The first genomics project will be Mackenzie’s Mission, with $20 million being provided for a pre-conception screening trial for rare and debilitating birth disorders including Spinal Muscular Atrophy, Fragile X and Cystic Fibrosis.
“We will also establish a new $240 million Frontier Science Program to develop innovative medical ideas, research, devices and treatments,” he added.
Recognising that clinical trials offer the hope of better diagnosis, treatment and ultimately, the Government will also inject $248 million to support clinical trial activity through the highly successful rare cancer, rare diseases and unmet need clinical trials and registries program.
“We will also establish a new $125 million chronic disease fund, the Targeted Translation Research Accelerator, with a focus on diabetes and cardiac disease,” Hunt said.
Rural healthcare strategy
A new rural healthcare strategy is set to improve access to doctors, nurses and other health care services for all Australians, especially those in remote and rural regions.
The “Stronger Rural Health Strategy” is set to improve the delivery of healthcare providing greater opportunities for Australian doctors through better teaching, training, recruitment and retention. Developed in close consultation with the AMA, RACGP, ACRRM and other rural medical leaders, the package will also see growth in multidisciplinary care and increased access to nursing and allied health services.
In order to support teaching in the regions, we will invest $95.4 million to create the new ‘Murray Darling Medical Schools Network’ comprising of over 6 universities around Australia. This will be done while retaining the existing number of Commonwealth Supported Places for medical students.
Better targeting support to improve Indigenous health
The Budget provides funding for Indigenous Health of $3.9 billion from 2018-19 to 2021-22 and $10 billion over a decade.
In particular, the Government will deliver $33.4 million for Aboriginal and Torres Strait Islander health workforce, and provide funding to prevent and treat complex and chronic health conditions including eye disease ($34.3 million), hearing loss ($30.0 million), and crusted scabies ($4.8 million).
Boosting infant and maternal health services
This year’s budget will see an extra $77.9 million in funding for infant and maternal health and for the first 2,000 days of a child’s life. This includes $17.5 million for maternal and infant health medical research.
Health professionals will give parents-to-be simple and effective guidance on staying healthy during pregnancy with a $3.0 million program. The Government will also extend the childhood immunisation education campaign, targeting areas with low vaccination rates.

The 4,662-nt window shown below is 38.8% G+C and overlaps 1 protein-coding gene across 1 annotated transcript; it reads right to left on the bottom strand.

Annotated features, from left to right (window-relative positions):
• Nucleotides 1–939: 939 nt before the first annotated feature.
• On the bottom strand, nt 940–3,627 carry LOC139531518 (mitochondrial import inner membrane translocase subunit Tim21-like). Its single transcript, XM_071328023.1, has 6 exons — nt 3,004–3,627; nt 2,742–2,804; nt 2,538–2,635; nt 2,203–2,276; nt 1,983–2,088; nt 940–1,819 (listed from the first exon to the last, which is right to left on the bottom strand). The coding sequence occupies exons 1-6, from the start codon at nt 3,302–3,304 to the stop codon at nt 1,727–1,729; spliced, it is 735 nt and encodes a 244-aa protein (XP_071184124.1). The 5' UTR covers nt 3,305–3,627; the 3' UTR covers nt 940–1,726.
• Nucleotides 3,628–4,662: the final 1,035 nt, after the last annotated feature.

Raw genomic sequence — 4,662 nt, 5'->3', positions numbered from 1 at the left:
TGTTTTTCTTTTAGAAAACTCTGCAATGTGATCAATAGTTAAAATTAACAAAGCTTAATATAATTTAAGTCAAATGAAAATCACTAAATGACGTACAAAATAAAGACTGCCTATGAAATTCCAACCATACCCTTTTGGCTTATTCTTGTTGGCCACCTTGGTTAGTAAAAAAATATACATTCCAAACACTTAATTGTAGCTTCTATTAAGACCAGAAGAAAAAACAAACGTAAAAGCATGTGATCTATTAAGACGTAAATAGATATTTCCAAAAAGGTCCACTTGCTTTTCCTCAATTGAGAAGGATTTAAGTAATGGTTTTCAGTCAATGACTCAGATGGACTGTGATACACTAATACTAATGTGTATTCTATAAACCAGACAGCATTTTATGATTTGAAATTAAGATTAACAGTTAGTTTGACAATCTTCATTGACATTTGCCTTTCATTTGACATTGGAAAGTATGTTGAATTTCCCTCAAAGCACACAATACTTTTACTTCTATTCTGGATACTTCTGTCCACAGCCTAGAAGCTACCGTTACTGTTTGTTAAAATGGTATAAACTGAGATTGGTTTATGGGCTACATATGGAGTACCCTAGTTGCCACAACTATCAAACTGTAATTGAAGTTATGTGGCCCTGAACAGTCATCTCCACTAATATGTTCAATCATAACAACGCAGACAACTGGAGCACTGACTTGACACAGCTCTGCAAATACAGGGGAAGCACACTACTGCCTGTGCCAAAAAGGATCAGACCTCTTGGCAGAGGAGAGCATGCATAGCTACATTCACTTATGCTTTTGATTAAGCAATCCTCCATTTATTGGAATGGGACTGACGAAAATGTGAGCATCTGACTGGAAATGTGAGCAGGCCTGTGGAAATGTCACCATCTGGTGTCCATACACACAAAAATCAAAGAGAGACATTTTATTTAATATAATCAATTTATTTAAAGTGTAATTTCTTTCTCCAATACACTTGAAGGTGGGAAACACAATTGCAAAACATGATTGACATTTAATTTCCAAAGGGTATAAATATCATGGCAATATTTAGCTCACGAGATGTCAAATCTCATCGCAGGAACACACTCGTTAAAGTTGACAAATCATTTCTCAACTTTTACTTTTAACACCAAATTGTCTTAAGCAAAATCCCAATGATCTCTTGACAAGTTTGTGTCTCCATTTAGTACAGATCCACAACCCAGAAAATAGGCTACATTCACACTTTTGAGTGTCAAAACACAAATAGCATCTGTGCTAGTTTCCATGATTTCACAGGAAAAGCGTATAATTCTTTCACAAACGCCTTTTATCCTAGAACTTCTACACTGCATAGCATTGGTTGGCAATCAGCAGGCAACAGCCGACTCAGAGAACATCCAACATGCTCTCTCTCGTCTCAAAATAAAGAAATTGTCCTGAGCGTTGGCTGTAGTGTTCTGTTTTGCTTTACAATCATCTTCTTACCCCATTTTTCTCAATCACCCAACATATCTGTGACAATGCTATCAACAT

Every mother will be given the opportunity to vaccinate against whooping cough, with $39.5 million to fund the pertussis vaccine to all pregnant women. Meanwhile $6.2 million is set to subsidise the cost of more insulin pumps for children with type 1 diabetes.
With injury the leading cause of death of children aged one to 16 years, the Government will fund $0.9 million for the development of a new National Injury Prevention Strategy aimed at reducing childhood injuries. In addition, funding of $1.0 million for the SeeMore Safety Program will support preschool and kindergarten children and their families to reduce the number of preventable childhood injuries.
A new $1 million program is also set to assist GPs to learn more about endometriosis, so they can better diagnose and treat the condition, which can affect around one in ten women and is a key contributor to infertility.
And to help parents keep track of their children’s health from birth, the Government will also introduce a national digital baby book with $5.0 million of funding, replacing state and territory hard copy baby books, and giving children their passport to a lifelong health record.
Promoting a healthy and active Australia
To better support the health and wellbeing of Australians, the Government will also invest $230 million to implement a range of sport and physical activity initiatives that will see more Australians, more active, more often. In particular, the Government will invest $28.9 million in participation grants targeted at less active Australians.